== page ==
Watchdog group gives ‘LIST’ of good and bad votes

CapitolBeatOK Staff Report

Published: 03-Jun-2010

Oklahomans for Responsible Government today (Thursday, June 3) posted the results of its first Legislative Index and Scorecard for Taxpayers, the “OFRG LIST.” OFRG on its website ( identified 21 measures that would have an impact on the average taxpayer and scored lawmakers, based on the group’s analysis, on whether legislators voted for the good bills and against the bad ones.

“We feel this is the only legislative ranking that looks at policy decisions which affect taxpayers’ pocketbooks,” said Brian Downs, OFRG Executive Director.  “We’ve made it easy for anyone to look up their lawmaker and see how they voted on bills that promote a more efficient and transparent government.”

Only bills that received a vote on third or fourth reading in at least one house were considered. Committee votes and appropriations bills are not part of the LIST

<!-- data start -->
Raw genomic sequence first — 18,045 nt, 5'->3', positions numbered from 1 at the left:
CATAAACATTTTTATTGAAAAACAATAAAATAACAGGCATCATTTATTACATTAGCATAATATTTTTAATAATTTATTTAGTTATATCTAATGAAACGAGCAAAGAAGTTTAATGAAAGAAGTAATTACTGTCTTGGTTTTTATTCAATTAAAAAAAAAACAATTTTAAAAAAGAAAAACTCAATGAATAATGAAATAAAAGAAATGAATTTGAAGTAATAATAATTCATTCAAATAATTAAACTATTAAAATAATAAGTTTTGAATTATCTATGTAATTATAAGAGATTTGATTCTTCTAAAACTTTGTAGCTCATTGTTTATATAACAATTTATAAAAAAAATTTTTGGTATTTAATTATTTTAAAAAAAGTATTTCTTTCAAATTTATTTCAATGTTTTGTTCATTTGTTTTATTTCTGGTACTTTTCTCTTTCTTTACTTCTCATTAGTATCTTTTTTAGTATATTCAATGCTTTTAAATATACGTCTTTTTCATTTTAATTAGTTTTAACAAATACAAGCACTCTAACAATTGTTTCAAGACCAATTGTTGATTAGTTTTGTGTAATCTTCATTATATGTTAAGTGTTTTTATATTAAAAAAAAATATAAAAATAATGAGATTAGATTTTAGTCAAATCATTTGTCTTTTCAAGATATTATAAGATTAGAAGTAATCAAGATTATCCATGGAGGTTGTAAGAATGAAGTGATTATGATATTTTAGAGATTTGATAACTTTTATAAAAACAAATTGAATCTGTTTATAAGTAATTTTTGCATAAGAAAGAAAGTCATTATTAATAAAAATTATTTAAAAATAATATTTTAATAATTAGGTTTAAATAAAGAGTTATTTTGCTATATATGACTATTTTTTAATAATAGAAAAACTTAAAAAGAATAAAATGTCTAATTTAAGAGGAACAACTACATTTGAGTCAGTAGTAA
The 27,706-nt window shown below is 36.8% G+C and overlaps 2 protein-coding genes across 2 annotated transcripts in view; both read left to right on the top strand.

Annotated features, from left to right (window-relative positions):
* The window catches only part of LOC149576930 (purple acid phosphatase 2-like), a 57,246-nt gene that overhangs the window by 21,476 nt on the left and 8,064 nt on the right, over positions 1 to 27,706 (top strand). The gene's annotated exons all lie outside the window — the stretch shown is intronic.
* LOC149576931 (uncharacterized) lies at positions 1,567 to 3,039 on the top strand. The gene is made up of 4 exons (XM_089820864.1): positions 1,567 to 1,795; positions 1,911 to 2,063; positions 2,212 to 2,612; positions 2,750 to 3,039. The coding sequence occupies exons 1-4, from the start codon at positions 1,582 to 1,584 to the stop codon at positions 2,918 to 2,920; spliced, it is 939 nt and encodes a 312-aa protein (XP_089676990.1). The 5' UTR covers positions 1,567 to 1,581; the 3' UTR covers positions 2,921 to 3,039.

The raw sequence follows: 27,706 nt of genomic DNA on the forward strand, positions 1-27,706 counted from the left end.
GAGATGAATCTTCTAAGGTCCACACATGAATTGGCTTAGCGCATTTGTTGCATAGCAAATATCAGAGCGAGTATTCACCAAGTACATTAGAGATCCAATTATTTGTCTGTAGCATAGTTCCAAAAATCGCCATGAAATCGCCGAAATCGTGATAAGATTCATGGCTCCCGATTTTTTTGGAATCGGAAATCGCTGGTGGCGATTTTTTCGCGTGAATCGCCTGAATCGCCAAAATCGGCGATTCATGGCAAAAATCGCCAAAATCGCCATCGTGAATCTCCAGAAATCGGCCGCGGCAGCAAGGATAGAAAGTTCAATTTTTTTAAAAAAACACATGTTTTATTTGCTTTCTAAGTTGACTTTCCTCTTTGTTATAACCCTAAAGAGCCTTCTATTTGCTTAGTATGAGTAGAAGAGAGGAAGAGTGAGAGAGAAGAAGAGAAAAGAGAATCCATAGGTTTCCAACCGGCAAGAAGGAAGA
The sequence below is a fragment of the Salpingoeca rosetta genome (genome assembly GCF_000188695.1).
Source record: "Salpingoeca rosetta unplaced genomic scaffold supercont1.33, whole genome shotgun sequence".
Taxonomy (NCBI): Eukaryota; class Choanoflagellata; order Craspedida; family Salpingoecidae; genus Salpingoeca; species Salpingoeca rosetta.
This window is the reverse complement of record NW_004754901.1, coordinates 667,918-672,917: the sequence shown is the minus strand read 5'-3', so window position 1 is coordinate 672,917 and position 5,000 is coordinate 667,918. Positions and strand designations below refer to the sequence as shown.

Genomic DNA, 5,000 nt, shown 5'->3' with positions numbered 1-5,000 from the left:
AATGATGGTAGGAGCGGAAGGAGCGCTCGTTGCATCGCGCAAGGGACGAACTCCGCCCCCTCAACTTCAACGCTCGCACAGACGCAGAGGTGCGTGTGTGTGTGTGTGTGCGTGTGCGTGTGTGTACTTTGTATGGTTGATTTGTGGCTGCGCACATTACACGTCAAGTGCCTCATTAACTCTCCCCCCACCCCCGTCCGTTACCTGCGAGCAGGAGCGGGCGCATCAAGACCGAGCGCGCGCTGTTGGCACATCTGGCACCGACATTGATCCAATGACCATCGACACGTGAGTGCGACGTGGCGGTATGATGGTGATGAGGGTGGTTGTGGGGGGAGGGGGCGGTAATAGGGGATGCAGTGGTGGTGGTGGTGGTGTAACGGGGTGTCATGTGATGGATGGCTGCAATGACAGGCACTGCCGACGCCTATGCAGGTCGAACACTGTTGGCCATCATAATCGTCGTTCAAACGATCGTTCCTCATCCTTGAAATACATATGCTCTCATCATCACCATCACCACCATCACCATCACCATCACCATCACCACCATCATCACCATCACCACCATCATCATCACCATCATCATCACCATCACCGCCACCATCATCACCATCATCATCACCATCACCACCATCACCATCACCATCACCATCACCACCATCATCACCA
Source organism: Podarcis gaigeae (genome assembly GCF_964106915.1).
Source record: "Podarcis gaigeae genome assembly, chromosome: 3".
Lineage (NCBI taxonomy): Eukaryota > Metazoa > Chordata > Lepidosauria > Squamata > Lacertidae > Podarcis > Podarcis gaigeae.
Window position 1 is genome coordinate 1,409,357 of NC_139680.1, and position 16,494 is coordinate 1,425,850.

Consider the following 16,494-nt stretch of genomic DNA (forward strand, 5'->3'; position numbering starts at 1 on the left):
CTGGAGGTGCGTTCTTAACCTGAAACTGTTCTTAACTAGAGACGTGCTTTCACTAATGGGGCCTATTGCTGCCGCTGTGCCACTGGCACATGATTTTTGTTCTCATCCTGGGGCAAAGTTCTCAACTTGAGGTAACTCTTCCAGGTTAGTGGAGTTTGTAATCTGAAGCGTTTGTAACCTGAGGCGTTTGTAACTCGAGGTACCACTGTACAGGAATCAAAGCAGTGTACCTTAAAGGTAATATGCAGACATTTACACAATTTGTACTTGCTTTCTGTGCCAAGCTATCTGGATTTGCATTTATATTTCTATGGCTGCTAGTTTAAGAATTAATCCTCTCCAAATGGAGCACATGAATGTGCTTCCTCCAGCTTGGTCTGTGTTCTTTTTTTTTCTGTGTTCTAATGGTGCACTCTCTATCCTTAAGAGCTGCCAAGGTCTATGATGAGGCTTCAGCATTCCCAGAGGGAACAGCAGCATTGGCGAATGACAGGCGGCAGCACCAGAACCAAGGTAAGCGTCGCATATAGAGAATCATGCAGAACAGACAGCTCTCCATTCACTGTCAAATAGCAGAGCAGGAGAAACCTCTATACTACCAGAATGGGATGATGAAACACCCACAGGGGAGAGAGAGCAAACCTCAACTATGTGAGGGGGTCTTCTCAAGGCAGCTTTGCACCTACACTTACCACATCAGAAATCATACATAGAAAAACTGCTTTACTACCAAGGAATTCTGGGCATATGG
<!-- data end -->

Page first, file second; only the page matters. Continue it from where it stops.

Lawmakers who voted in the best interest of taxpayers get a point and then the grade is derived based on the number of points divided by the total number of LIST bill votes for which they were present.

In the Senate, the average score was 80.1%. There were 20 bills making up the LIST on the Senate side, 17 required a Yes vote and three required a No vote to get a point.  Only one Senator received a perfect LIST score.

In the House, the average score was 83.1%. There were 17 bills making up the LIST in the House with 15 requiring a Yes vote and two requiring a No vote.  Eight House members got a perfect LIST score.

“It’s encouraging to see both houses get an above average overall score, but there were some bills which should have been defeated that weren’t,” said Downs. “We hope taxpayers will go through the LIST to see how their legislators scored and ask tough questions if they don’t like what they see.”
Oklahomans for Responsible Government describes itself as “a non-profit organization dedicated to promoting fiscal responsibility, transparency, and accountability in state government.”